We have a game day in the office once a week. Wednesday has been known as Game Day around here for years now, and we have a small group of regulars who use their lunch hour to eat, socialize, and play games. It’s a marvelous way to break up the work week, meet new friends, try out new games, and relax a little.
Those are all positives. It has never impacted productivity or caused any problems, save for the occasional scheduling snafu when people need the conference room.
But apparently, similar activities are causing problems in the Wisconsin State Senate.
[Image courtesy of Wikipedia.]
According to a reporter for the Wisconsin State Journal, the legislative pages have been playing games during work time.
There are conflicting reports about how much time has been spent playing games; some folks are upset with people playing games on company time, while others point out that downtime is common and as long as their duties are being performed capably, what’s the big deal?
Well, the game they’re playing is probably what’s raised eyebrows.
[Image courtesy of the New York Times.]
It’s called Secret Hitler, and given the emotionally charged political climate in the United States, it’s understandable how this particular choice of game might be controversial.
For the uninitiated, Secret Hitler is a social deduction game, similar to Werewolf, Mafia, and other games, where the goal is to root out a hidden traitor among the players.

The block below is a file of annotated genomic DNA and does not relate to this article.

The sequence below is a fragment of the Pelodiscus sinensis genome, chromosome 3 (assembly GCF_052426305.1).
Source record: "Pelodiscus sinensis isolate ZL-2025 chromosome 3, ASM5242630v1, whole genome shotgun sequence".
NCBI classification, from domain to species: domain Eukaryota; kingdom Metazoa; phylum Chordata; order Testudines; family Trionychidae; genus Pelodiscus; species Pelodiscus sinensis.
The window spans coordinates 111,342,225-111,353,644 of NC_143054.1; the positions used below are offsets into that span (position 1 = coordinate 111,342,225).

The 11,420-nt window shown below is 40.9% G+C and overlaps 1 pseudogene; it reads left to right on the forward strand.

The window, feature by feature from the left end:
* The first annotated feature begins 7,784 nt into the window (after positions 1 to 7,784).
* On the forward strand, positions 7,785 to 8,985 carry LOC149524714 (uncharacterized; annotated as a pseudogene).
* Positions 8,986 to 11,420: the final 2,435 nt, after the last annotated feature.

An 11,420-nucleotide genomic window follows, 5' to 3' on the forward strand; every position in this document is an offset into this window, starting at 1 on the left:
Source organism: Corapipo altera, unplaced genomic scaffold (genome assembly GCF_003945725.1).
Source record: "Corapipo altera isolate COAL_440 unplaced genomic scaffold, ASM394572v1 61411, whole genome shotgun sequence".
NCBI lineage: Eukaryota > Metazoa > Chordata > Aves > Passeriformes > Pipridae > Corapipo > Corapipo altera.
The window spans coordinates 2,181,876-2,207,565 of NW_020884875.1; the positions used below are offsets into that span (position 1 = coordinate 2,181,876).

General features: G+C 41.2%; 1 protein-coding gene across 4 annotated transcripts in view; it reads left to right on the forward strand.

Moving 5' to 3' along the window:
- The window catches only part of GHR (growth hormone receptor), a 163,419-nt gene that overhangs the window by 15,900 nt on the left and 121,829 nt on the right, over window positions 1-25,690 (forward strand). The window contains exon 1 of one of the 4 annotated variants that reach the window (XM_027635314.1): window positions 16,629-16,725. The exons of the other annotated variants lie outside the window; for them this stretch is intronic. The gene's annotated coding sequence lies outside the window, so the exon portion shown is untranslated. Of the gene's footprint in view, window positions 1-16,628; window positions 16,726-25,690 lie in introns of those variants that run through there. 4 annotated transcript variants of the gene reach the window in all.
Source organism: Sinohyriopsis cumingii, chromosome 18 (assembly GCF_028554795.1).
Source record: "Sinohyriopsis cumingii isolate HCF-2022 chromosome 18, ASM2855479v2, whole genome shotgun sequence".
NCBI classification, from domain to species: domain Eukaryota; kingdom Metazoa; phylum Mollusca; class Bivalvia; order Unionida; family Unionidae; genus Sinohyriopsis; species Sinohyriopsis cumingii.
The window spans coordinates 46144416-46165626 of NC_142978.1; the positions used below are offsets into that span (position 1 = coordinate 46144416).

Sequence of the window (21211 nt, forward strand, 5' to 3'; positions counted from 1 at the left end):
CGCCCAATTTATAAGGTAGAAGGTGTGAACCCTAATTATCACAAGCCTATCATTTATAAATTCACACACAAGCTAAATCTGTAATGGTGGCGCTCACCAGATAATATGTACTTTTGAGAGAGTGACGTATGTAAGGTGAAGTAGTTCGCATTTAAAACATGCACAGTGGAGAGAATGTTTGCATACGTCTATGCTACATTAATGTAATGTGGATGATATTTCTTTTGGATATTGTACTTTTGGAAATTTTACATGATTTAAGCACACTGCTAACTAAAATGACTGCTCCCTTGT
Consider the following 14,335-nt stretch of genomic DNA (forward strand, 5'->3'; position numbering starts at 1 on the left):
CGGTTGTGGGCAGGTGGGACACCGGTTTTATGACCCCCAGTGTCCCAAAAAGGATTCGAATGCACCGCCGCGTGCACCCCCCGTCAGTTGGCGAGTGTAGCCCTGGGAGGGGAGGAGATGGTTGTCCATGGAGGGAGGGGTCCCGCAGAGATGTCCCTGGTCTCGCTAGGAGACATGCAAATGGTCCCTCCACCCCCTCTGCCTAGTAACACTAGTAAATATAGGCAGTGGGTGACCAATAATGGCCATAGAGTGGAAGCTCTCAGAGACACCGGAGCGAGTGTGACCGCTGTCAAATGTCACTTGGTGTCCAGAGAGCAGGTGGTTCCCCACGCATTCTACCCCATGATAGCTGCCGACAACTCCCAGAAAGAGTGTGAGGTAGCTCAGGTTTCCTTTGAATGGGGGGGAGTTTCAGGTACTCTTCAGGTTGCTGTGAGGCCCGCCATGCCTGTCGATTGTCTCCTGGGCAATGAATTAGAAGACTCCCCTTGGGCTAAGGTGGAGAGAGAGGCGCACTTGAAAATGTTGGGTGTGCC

Only in this case, as the game’s title states, instead of a mafia member or a werewolf, it’s a Secret Hitler lurking among the players, as well as players trying to place the Secret Hitler into a position of power.
More controversially still, there’s an expansion pack to the game that adds members of the current administration to the game.
It’s unclear which version of the game has been making the rounds in the Wisconsin State Senate offices. After all, in February 2017, free copies of Secret Hitler were shipped to all 100 members of the United States Senate by the game’s creator.
[Image courtesy of TabletopFinder.]
Now, I am purposely not going to make any statements about this administration, regardless of my personal feelings. I make a point of not getting into politics in this blog. It’s supposed to be a place for puzzle and game fans to find out news, read reviews, and revel in all things fun and puzzly about the world.
That being said, I’m sure the choice of Secret Hitler was deliberate.
Maybe it was intended as a way to blow off steam in a political climate that is more tense than ever. That certainly wouldn’t be the most diplomatic choice, but you can easily see how it would make for a tongue-in-cheek way to defuse office stresses.
On the other hand, maybe it was intended as a statement, a sly shot at the current administration and ill feelings towards particular people in the government or political limelight. I don’t know.
But it’s pretty clear to me that it’s the game that got these pages in trouble, not the act of playing games. If they were playing Forbidden Island or Fluxx or Chutes & Ladders or any of a hundred other games in their downtime, it probably wouldn’t be a big deal.
I’m curious to see what the fallout from this story will be. According to reporter Riley Vetterkind, the game has been confiscated and HR is investigating the matter.
I hope nobody loses their job because of a game, whether it’s a political statement or just a ballsy choice of time-wasting and indulgence.
But it makes you wonder if any other games are popular in political offices and whether they’d prove as controversial as this one.
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